Pa.’s cyber-charter schools are flourishing, not failing — before, during, and after COVID-19 | Opinion

July 17, 2020 6:30 am

By Jim Hanak, John Chandler, and Richard Jensen

Driven to educate, inform and empower cyber charter schools to further evolve in our ability to serve communities and better futures, the Public Cyber Charter School Association takes responsibility to continue the dialogue started by Lawrence Feinberg in his June 16 Capital-Star op-Ed,“After 20 Years it’s past time for the Legislature to act on cyber-charter school funding reform.”

Although Feinberg clearly set out to make his case against the value of public cyber-charter schools, he only presents one side of the story.

Feinberg strategically structured his argument for cyber school funding reform on two assertions he knew would grab attention: First, that Pennsylvania cyber-charter schools cost taxpayers “twice what they reasonably should” pay, and second, that they are failing children.

We agree wholeheartedly taxpayers must be concerned about the value of the education they fund, but students and parents consistently share the depth of value they receive from their cyber-charter school experience — from improvements in learning to emotional and social growth of each student.

Any discussion comparing the value of traditional and cyber-charter schools can never be a straight apples-to-apples comparison, and Feinberg’s piece, although quoting reports, provided data out of context. It deliberately cast traditional school systems in a positive light, while eclipsing unique challenges overcome by cyber charter schools. We offer a few examples.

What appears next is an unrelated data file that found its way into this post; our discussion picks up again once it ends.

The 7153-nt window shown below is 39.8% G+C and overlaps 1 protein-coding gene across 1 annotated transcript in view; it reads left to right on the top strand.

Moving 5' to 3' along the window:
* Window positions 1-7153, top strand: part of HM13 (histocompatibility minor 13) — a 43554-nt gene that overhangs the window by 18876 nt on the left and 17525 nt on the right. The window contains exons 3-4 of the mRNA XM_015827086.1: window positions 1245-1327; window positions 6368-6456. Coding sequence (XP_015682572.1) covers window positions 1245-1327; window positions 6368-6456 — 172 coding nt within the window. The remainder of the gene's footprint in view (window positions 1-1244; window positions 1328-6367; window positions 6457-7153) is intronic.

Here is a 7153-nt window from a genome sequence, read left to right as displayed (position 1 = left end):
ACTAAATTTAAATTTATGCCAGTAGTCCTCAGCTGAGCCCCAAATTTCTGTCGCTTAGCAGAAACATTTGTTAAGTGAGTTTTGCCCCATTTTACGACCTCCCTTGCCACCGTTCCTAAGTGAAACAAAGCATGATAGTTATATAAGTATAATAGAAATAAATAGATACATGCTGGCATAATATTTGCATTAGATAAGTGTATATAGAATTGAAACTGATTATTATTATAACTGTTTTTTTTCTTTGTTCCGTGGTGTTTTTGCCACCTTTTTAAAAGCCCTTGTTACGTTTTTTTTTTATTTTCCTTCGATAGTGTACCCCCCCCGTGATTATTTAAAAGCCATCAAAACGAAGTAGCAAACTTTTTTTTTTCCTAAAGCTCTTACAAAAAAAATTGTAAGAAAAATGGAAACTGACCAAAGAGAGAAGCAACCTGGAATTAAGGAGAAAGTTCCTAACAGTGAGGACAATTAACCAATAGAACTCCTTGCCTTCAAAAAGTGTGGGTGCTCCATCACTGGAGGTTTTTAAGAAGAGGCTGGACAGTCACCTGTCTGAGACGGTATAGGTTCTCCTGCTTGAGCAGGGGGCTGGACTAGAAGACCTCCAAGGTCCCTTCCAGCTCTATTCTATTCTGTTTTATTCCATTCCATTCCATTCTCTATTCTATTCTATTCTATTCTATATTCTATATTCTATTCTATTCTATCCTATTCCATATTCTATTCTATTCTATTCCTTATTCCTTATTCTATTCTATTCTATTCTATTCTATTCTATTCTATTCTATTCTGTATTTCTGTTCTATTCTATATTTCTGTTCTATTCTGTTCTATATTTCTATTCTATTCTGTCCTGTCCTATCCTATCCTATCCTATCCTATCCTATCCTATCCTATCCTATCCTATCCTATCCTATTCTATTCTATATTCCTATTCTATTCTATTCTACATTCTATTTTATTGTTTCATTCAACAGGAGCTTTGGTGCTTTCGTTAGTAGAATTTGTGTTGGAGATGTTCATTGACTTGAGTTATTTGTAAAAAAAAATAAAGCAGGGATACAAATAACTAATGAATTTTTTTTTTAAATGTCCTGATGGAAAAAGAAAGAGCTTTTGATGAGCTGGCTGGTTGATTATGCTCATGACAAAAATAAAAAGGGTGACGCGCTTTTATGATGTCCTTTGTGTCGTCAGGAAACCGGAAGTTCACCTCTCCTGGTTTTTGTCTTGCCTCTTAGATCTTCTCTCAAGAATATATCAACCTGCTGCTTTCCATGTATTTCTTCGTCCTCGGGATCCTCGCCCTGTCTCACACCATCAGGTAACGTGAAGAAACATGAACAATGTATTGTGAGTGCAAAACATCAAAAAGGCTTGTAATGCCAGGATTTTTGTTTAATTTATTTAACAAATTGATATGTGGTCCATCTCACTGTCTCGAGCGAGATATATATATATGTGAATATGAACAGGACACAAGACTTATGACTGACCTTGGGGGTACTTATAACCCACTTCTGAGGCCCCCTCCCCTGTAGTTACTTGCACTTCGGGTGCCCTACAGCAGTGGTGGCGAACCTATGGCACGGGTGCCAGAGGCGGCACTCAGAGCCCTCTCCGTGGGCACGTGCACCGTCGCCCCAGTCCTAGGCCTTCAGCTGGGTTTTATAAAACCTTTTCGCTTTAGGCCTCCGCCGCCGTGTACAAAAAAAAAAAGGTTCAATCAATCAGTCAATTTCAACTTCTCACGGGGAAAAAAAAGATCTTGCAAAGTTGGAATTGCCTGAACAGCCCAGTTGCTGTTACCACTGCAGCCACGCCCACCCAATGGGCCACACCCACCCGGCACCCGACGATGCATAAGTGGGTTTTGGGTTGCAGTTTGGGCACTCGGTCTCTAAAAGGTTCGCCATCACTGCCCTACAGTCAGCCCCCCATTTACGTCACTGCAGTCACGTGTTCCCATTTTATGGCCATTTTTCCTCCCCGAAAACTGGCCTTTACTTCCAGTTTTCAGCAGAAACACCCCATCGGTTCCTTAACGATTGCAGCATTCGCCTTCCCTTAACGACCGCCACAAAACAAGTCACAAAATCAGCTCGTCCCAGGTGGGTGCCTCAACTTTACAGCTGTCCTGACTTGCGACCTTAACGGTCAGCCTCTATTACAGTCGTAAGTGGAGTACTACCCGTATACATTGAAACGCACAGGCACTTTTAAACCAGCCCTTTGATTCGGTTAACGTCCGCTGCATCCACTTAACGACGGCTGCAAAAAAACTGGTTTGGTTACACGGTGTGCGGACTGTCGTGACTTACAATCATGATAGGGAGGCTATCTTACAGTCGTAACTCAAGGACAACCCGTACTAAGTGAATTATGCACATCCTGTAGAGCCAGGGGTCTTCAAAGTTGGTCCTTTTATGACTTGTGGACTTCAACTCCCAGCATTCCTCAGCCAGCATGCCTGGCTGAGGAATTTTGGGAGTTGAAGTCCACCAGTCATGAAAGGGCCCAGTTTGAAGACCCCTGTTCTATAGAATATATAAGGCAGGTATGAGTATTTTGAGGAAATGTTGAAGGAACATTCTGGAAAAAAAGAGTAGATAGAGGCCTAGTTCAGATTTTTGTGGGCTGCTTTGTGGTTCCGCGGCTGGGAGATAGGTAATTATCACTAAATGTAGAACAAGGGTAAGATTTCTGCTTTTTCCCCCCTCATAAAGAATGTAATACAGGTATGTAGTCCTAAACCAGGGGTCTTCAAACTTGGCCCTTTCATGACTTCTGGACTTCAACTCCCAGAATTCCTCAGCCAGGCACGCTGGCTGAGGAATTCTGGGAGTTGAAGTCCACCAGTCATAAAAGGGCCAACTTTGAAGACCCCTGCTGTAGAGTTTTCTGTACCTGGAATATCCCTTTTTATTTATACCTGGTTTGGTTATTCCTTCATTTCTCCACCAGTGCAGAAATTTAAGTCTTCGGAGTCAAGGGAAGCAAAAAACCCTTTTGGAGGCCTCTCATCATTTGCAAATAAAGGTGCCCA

Performance comparison. 

Feinberg says, “A Stanford University CREDO Study in 2015 found that cyber students on average lost 72 days a year in reading and 180 days a year in math compared with students in traditional public schools.” Interestingly, he fails to mention that this is for “students in their first year of cyber school enrollment.”

The very next line in the report states, “Students in their second or third year of enrollment post similar growth to the (home school district) peers.” This report doesn’t attempt to compare district cyber programs to cyber-charter schools, and these reports often didn’t include the length of enrollment, enrollment date or time of year, or reason for school switch.

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In fact, most districts don’t share their ACT 82 Building Level scores separately and of the two that do, Pennsylvania’s cyber-charters score over seven points higher on average. Graduation and reenrollment rates reinforce the success of cyber-charters when compared with district cybers.

Stats also show that full-time cyber charter schools serve higher percentages of children in poverty and special-education children than traditional public schools (48 percent vs. 39 percent and 11 percent vs. 8 percent, respectively).